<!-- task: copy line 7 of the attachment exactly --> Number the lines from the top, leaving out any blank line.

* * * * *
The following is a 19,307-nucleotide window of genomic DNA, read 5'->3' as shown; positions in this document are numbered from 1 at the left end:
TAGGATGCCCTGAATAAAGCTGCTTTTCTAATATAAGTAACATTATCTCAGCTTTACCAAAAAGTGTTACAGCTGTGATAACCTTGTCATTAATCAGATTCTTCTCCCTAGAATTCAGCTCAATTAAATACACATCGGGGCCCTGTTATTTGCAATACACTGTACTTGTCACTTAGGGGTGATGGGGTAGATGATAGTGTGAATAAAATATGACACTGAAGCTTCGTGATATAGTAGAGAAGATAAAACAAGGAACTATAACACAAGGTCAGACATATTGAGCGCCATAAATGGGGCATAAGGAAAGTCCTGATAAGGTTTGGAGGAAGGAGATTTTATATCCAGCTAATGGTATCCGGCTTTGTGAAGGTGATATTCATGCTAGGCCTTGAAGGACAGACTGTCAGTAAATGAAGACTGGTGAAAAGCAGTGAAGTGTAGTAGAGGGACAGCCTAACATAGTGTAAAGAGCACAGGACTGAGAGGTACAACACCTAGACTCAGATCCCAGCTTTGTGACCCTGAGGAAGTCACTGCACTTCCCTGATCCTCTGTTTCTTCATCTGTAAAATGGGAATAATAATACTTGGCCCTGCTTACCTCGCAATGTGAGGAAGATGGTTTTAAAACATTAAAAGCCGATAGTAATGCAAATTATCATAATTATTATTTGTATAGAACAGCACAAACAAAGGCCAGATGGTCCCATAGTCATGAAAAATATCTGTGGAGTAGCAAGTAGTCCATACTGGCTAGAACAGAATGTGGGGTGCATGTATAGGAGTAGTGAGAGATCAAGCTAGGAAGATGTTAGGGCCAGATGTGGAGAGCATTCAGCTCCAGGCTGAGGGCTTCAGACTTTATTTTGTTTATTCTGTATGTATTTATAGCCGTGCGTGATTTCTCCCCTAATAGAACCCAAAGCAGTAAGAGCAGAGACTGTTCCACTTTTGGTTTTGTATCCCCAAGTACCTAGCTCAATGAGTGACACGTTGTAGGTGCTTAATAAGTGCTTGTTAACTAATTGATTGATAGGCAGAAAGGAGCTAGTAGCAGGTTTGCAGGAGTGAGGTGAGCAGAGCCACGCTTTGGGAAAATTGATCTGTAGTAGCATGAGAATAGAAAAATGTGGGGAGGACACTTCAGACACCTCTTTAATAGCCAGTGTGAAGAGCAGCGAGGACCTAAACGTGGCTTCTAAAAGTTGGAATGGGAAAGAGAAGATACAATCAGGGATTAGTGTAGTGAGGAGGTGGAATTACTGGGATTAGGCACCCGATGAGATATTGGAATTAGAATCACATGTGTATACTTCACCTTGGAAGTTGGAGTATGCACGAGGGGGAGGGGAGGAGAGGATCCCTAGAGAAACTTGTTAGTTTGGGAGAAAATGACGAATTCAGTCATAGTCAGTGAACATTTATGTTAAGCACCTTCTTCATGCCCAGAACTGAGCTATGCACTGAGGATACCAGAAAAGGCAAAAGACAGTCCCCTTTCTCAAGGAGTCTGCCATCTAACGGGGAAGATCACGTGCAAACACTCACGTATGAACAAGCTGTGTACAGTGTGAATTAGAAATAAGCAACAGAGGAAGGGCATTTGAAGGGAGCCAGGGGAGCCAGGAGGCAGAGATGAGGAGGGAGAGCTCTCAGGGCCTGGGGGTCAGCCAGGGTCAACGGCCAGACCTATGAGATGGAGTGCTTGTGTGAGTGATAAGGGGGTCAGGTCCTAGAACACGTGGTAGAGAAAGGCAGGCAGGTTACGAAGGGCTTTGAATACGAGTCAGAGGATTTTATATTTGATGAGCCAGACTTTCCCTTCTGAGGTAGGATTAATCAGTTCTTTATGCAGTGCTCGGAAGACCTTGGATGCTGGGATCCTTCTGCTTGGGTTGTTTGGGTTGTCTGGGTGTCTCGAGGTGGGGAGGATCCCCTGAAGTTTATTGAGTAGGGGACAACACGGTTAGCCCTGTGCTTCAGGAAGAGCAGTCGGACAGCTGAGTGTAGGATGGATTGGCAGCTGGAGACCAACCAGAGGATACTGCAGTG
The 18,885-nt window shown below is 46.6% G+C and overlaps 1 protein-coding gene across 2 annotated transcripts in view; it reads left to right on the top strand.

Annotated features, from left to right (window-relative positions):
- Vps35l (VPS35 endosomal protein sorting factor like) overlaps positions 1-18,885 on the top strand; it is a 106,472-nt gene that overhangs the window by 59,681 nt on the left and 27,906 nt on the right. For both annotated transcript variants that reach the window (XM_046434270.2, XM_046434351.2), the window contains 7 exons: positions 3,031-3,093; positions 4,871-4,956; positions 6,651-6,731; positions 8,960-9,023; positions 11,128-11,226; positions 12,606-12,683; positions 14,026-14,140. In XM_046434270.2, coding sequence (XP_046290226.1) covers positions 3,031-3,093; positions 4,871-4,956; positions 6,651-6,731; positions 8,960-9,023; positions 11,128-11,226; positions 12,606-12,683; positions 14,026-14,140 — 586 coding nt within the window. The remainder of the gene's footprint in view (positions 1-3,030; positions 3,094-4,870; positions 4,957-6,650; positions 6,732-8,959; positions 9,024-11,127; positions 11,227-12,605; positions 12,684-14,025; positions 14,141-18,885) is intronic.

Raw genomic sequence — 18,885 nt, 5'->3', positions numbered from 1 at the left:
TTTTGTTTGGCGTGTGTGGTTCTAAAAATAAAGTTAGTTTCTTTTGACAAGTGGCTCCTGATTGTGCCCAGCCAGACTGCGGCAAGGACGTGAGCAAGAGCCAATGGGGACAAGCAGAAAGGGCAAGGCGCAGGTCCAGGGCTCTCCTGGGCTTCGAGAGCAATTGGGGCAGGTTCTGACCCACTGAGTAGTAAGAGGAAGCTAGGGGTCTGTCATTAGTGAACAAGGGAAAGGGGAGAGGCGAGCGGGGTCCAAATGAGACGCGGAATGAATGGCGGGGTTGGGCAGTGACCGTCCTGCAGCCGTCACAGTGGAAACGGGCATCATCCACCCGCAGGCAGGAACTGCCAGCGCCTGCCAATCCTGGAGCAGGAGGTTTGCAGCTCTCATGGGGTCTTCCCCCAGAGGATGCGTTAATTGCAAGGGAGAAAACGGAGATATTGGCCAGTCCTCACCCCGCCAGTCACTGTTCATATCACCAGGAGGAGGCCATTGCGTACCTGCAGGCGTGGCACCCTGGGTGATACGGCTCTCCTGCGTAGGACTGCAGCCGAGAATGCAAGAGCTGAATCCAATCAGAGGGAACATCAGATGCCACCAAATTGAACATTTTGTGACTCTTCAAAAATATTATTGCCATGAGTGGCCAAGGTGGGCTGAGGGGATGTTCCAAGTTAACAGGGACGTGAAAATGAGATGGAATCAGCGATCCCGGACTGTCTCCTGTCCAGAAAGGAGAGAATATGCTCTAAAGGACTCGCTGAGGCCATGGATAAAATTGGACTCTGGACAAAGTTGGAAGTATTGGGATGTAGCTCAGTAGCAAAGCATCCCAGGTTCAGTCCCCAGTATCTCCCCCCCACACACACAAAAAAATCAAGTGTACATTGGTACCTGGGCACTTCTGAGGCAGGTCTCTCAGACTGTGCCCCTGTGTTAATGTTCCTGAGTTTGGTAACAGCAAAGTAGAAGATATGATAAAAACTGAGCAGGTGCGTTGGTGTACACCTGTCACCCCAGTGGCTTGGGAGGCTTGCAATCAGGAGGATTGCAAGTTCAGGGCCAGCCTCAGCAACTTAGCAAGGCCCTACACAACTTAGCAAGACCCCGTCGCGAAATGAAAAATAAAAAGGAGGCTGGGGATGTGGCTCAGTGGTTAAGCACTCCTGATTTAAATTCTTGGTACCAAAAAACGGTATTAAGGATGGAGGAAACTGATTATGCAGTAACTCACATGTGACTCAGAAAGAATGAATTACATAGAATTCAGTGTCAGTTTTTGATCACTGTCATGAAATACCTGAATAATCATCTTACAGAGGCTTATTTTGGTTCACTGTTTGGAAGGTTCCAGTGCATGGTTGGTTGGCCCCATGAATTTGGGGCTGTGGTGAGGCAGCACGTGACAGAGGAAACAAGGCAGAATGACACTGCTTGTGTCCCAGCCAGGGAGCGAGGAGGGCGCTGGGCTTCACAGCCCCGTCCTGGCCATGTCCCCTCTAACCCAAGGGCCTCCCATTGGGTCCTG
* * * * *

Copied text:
TTTTGTTTGGCGTGTGTGGTTCTAAAAATAAAGTTAGTTTCTTTTGACAAGTGGCTCCTGATTGTGCCCAGCCAGACTGCGGCAAGGACGTGAGCAAGAGCCAATGGGGACAAGCAGAAAGGGCAAGGCGCAGGTCCAGGGCTCTCCTGGGCTTCGAGAGCAATTGGGGCAGGTTCTGACCCACTGAGTAGTAAGAGGAAGCTAGGGGTCTGTCATTAGTGAACAAGGGAAAGGGGAGAGGCGAGCGGGGTCCAAATGAGACGCGGAATGAATGGCGGGGTTGGGCAGTGACCGTCCTGCAGCCGTCACAGTGGAAACGGGCATCATCCACCCGCAGGCAGGAACTGCCAGCGCCTGCCAATCCTGGAGCAGGAGGTTTGCAGCTCTCATGGGGTCTTCCCCCAGAGGATGCGTTAATTGCAAGGGAGAAAACGGAGATATTGGCCAGTCCTCACCCCGCCAGTCACTGTTCATATCACCAGGAGGAGGCCATTGCGTACCTGCAGGCGTGGCACCCTGGGTGATACGGCTCTCCTGCGTAGGACTGCAGCCGAGAATGCAAGAGCTGAATCCAATCAGAGGGAACATCAGATGCCACCAAATTGAACATTTTGTGACTCTTCAAAAATATTATTGCCATGAGTGGCCAAGGTGGGCTGAGGGGATGTTCCAAGTTAACAGGGACGTGAAAATGAGATGGAATCAGCGATCCCGGACTGTCTCCTGTCCAGAAAGGAGAGAATATGCTCTAAAGGACTCGCTGAGGCCATGGATAAAATTGGACTCTGGACAAAGTTGGAAGTATTGGGATGTAGCTCAGTAGCAAAGCATCCCAGGTTCAGTCCCCAGTATCTCCCCCCCACACACACAAAAAAATCAAGTGTACATTGGTACCTGGGCACTTCTGAGGCAGGTCTCTCAGACTGTGCCCCTGTGTTAATGTTCCTGAGTTTGGTAACAGCAAAGTAGAAGATATGATAAAAACTGAGCAGGTGCGTTGGTGTACACCTGTCACCCCAGTGGCTTGGGAGGCTTGCAATCAGGAGGATTGCAAGTTCAGGGCCAGCCTCAGCAACTTAGCAAGGCCCTACACAACTTAGCAAGACCCCGTCGCGAAATGAAAAATAAAAAGGAGGCTGGGGATGTGGCTCAGTGGTTAAGCACTCCTGATTTAAATTCTTGGTACCAAAAAACGGTATTAAGGATGGAGGAAACTGATTATGCAGTAACTCACATGTGACTCAGAAAGAATGAATTACATAGAATTCAGTGTCAGTTTTTGATCACTGTCATGAAATACCTGAATAATCATCTTACAGAGGCTTATTTTGGTTCACTGTTTGGAAGGTTCCAGTGCATGGTTGGTTGGCCCCATGAATTTGGGGCTGTGGTGAGGCAGCACGTGACAGAGGAAACAAGGCAGAATGACACTGCTTGTGTCCCAGCCAGGGAGCGAGGAGGGCGCTGGGCTTCACAGCCCCGTCCTGGCCATGTCCCCTCTAACCCAAGGGCCTCCCATTGGGTCCTG